Updated: September 24, 2021 5:01:00 pm
Shortly after suspending a tehsildar on corruption charges at a public gathering in Madhya Pradesh’s Tikamgarh district last week, Chief Minister Shivraj Singh Chouhan said, “Ab mein danda lekar nikla hoon, gadbad karne walo ko chhodunga nahi kisi bhi keemat par (I’m out with a stick, I won’t spare anyone who indulges in wrongdoings).”
Anil Talaiya was the third officer to be suspended on September 14. Just hours ago, two municipal officers in adjoining Niwari district were suspended by Chouhan after he came across corruption complaints against them during his visit to bypoll-bound Prithvipur Assembly constituency as part of his “Jan Darshan Yatra”, a public outreach programme.
Similarly, during his visit to Singhpur in Raigaon, another Assembly constituency where bypoll is due, Chouhan pulled up officers for failing to provide tap water connection to the villagers under the state’s Nal Jal Yojna.
Bypolls are due in the assembly constituencies of Raigaon, Prithvipur and Jobat and Lok Sabha constituency Khandwa. While the death of sitting BJP MLA Jugal Kishore Bagri has necessitated the bypoll in Raigaon, the Prithvipur and Jobat seats fell vacant after the death of Congress MLAs Brijendra Singh Rathore and Kalawati Bhuriya, respectively. The Khandwa Lok Sabha seat fell vacant after the death of BJP’s Nandkumar Singh Chauhan.
These bypolls, dates for which are yet to be announced, are being considered a “litmus test” for Chouhan’s popularity, especially after the BJP returned to power in the state in 2020 with the help of Jyotiraditya Scindia and his defected MLAs from the Congress.
Since then while the BJP has won 19 of the 28 seats during last year’s bypolls, it lost the Damoh bypoll, which was held amidst a raging second wave of the Covid pandemic, to the Congress.
Apart from being a popularity test, the upcoming bypolls will also give Chouhan a peek into the degree of public acceptance of his efforts to rework his image, often portraying himself as a stern leader who is quick in taking decisions, going into the next general elections scheduled in 2023.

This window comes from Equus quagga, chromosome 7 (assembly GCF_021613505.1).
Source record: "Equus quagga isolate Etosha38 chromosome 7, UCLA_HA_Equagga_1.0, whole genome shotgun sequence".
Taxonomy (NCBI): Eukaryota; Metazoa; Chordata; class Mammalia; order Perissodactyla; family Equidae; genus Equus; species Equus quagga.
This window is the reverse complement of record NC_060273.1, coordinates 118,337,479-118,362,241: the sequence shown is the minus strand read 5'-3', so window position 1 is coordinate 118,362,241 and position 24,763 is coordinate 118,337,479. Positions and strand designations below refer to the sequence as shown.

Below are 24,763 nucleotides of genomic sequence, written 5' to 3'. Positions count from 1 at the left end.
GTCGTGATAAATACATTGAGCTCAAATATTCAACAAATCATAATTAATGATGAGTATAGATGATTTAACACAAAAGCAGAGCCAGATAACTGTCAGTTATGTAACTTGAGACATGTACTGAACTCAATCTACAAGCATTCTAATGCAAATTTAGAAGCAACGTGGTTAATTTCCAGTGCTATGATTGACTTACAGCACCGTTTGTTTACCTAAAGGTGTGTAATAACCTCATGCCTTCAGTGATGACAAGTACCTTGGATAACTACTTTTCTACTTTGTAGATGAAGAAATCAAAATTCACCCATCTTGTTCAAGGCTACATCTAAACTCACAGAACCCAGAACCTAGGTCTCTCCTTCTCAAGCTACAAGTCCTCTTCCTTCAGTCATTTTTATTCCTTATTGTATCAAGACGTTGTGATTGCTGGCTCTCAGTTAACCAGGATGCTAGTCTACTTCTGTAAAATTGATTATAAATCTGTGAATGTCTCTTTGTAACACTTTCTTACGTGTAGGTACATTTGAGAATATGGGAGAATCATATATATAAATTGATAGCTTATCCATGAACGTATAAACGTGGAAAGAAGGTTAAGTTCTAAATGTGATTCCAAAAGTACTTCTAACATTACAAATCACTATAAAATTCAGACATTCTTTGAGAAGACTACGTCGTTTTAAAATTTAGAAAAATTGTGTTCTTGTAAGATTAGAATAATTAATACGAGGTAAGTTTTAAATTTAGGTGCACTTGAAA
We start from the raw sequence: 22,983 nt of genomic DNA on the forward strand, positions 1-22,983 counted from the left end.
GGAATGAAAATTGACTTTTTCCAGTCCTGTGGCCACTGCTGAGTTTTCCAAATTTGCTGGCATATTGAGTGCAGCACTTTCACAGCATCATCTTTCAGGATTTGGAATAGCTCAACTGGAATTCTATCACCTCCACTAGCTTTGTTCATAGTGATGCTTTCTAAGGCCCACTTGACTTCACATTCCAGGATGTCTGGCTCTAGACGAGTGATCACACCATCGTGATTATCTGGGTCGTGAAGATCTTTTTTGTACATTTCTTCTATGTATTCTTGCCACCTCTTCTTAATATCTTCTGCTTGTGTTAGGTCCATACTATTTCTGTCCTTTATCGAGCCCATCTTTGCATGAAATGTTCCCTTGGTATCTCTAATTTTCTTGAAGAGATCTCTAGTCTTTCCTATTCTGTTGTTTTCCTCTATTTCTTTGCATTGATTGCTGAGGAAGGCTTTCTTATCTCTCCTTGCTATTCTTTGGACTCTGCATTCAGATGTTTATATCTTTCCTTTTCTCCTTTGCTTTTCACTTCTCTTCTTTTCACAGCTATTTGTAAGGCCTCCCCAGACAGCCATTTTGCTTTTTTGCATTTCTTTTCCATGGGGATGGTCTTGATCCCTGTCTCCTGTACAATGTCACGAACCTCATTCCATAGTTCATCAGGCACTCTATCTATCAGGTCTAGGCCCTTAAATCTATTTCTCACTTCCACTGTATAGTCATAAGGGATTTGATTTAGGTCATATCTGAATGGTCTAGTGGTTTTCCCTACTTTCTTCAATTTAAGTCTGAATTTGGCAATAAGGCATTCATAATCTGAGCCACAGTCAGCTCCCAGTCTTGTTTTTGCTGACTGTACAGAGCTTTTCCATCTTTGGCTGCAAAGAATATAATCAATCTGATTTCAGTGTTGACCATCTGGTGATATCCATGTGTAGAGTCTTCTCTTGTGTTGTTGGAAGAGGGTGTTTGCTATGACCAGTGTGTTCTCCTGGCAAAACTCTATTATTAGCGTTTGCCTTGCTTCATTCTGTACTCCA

The Jan Darshan Yatra, which got underway on September 12, was meant to enable the Chief Minister to directly interact with the people and get first-hand knowledge of the implementation of various welfare schemes in the districts, including the poll-bound constituencies. It also gave enough glimpses of his new avatar.
“Janta kabhi jhoot nahi bolti… ye janta darshan isiliye kar raha hoon mein taaki jagah jagah puchlu (People never lie and this janta-darshan is being held so that I can ask the people directly),” Chouhan told a cheering crowd at one of his public gatherings in Niwari. A day later, on his visit to Jobat in tribal-dominated Alirajpur district, Chouhan took four tribal leaders and dropped them at an adjoining block in his state helicopter.
For many in the state, these actions of the four-time Chief Minister are not new.
“Chouhan is often known to take such steps to strike a chord with the masses ahead of elections. However, it cannot be ignored that his new avatar appears to have been triggered by recent political developments in some BJP-ruled states where Chief Ministers have been changed,” said a political observer, referring to Karnataka, Gujarat and Uttarakhand.
Madhya Pradesh was also rife with speculation of a leadership change, fuelled by party’s general secretary Kailash Vijayvargiya return to Bhopal after the West Bengal elections and his meetings with Union minister Prahlad Patel and state Home Minister Narottam Mishra, who are considered to be in the “anti-Chouhan” camp of the BJP. However, both Mishra and Vijayvargiya, apart from other senior leaders, have dispelled the rumours and backed Chouhan in public.
According to some party leaders, Chouhan’s actions at these public rallies is his way to distance himself from the lower bureaucracy and give out a message to the public that he was not a part of their “corrupt” governance. “One might call it a poll gimmick after he failed to reign them [lower bureaucracy] in. It was this ineffective lower bureaucracy that cost Chouhan his government in 2018 after all,” said a leader.
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